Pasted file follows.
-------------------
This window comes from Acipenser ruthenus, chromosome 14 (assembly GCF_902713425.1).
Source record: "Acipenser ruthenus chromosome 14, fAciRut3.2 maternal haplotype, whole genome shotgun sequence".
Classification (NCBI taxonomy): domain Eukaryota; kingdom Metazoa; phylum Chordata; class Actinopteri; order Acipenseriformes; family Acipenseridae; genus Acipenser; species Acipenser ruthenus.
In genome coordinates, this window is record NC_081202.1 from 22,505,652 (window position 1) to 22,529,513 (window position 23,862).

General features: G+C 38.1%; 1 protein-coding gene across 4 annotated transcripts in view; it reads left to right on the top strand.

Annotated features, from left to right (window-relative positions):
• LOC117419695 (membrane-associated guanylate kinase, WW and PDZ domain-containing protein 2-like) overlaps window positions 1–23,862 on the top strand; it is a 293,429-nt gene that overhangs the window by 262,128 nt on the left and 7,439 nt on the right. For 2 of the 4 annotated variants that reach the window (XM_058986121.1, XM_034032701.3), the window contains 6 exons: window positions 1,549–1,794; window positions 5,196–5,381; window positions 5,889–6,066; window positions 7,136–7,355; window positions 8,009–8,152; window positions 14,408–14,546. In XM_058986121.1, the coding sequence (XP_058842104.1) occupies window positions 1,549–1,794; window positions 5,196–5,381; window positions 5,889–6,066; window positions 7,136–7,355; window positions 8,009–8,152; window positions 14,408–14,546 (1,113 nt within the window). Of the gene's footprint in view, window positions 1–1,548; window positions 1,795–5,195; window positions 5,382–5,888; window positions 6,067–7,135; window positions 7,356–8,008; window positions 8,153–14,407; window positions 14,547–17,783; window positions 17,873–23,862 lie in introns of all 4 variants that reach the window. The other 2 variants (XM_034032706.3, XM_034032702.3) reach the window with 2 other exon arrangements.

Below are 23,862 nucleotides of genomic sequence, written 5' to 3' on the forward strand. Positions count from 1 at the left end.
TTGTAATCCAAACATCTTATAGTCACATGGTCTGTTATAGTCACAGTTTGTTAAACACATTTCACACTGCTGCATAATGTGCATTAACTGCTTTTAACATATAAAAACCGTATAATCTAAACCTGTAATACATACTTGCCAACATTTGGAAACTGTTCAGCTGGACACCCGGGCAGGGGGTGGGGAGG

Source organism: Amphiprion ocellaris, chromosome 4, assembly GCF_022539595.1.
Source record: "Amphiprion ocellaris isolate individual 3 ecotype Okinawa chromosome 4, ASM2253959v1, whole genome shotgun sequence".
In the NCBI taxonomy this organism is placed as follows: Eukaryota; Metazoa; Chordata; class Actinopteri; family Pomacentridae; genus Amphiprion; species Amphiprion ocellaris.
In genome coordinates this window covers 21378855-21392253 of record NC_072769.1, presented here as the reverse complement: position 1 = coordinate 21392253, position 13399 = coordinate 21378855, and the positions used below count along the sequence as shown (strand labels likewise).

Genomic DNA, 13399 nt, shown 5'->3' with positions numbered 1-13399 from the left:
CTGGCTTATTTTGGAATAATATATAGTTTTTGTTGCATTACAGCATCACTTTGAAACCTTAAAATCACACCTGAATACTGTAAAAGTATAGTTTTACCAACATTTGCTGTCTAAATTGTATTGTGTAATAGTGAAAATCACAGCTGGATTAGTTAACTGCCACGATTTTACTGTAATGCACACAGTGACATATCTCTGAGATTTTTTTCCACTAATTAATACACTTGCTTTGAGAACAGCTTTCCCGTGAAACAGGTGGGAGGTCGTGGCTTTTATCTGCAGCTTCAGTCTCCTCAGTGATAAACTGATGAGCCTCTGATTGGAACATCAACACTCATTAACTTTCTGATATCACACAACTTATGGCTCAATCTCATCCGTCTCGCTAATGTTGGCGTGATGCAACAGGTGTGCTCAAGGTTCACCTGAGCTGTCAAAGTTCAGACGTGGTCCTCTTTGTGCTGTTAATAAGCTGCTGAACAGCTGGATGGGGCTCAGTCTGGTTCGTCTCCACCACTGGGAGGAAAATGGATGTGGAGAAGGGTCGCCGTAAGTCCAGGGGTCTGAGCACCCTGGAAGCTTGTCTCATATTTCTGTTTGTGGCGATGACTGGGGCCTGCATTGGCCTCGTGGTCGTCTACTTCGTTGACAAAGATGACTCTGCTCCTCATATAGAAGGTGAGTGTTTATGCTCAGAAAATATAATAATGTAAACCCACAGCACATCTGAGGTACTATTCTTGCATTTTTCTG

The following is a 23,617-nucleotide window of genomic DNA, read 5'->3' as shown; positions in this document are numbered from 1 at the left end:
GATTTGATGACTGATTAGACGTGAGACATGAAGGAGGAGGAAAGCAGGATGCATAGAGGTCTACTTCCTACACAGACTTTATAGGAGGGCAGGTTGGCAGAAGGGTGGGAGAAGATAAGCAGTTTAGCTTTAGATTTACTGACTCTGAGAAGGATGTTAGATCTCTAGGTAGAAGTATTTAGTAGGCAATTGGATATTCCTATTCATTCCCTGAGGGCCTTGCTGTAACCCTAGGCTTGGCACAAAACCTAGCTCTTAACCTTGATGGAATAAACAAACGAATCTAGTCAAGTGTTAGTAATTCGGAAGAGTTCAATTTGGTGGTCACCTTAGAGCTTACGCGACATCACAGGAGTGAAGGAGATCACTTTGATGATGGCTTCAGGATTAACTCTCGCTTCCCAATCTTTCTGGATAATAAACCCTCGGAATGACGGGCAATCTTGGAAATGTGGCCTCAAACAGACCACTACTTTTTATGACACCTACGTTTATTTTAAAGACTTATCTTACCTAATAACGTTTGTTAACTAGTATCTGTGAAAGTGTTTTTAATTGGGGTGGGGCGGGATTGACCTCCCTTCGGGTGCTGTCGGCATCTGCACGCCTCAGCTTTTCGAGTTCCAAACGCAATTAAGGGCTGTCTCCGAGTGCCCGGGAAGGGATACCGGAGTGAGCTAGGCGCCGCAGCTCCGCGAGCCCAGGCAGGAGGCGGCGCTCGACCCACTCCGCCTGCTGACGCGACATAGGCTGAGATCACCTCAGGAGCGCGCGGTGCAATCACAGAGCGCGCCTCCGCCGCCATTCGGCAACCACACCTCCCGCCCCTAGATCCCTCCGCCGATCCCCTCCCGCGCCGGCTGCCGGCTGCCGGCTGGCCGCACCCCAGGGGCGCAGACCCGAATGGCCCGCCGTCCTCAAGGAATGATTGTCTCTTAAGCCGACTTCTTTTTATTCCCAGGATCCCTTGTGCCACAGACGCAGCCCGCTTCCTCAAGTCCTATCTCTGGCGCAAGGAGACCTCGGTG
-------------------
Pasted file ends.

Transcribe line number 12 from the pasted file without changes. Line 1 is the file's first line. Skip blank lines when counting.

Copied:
In the NCBI taxonomy this organism is placed as follows: Eukaryota; Metazoa; Chordata; class Actinopteri; family Pomacentridae; genus Amphiprion; species Amphiprion ocellaris.